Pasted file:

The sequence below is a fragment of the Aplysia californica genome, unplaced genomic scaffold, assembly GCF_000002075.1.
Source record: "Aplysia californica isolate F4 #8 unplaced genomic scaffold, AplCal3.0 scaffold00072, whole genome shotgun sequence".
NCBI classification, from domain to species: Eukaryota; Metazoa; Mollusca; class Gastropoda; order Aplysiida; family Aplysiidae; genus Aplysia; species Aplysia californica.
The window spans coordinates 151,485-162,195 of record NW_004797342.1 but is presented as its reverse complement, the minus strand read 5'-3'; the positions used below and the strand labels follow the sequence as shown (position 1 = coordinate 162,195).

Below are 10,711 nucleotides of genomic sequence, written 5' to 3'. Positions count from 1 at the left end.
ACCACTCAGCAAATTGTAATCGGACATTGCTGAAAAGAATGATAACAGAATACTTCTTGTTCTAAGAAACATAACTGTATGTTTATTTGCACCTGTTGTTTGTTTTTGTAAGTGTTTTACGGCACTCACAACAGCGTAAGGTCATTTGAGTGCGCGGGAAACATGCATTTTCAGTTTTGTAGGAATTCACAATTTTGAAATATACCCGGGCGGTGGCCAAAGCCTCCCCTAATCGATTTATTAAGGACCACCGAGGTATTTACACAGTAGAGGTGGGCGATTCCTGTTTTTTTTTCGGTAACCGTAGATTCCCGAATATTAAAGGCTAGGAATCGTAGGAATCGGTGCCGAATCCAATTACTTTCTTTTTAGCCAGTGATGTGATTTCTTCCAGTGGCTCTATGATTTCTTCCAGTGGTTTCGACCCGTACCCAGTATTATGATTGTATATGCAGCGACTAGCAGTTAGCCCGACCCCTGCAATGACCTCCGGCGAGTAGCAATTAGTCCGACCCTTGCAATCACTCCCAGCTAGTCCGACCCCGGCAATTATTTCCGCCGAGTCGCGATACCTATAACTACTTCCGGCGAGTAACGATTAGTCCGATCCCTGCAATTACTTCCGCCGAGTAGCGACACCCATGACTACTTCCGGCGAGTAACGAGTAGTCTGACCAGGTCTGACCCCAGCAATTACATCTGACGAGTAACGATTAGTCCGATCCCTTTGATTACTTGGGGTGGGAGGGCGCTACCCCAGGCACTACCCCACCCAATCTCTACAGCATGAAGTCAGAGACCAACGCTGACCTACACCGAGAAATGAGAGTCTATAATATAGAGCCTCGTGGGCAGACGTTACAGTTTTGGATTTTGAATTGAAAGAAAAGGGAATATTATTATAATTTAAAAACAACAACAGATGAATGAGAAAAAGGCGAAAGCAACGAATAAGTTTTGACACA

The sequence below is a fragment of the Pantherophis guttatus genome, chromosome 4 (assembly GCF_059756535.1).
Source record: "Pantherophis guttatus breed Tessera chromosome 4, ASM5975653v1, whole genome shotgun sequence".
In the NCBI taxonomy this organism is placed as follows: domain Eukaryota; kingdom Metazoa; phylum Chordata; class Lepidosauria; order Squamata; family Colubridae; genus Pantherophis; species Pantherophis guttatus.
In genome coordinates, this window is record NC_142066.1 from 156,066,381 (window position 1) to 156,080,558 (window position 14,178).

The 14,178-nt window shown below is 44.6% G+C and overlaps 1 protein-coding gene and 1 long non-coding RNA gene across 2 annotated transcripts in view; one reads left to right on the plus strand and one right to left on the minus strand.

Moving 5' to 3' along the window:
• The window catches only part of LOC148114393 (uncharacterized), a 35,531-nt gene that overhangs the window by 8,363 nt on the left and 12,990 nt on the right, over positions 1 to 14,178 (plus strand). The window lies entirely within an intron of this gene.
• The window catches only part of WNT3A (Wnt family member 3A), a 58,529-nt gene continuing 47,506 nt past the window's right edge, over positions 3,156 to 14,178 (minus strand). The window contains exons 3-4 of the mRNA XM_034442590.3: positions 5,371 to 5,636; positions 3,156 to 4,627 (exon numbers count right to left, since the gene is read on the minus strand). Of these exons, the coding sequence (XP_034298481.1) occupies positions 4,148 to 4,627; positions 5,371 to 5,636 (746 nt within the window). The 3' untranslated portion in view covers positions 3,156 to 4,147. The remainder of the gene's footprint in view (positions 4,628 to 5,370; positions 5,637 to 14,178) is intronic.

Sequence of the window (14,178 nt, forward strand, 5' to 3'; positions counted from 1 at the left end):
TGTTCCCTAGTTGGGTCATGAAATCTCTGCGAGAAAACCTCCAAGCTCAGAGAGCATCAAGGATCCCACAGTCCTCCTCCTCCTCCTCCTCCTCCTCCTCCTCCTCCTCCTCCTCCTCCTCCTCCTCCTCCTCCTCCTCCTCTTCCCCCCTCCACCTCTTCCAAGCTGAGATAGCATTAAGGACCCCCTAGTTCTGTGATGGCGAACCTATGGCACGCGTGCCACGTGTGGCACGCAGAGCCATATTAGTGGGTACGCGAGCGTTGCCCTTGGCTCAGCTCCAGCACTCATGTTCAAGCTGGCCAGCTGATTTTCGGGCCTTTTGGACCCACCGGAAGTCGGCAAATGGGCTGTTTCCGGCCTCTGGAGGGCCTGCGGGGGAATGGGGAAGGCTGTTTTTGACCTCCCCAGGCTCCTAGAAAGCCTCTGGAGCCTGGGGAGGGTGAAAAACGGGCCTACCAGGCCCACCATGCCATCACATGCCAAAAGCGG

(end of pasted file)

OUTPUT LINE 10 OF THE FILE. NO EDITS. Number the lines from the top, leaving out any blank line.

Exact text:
In genome coordinates, this window is record NC_142066.1 from 156,066,381 (window position 1) to 156,080,558 (window position 14,178).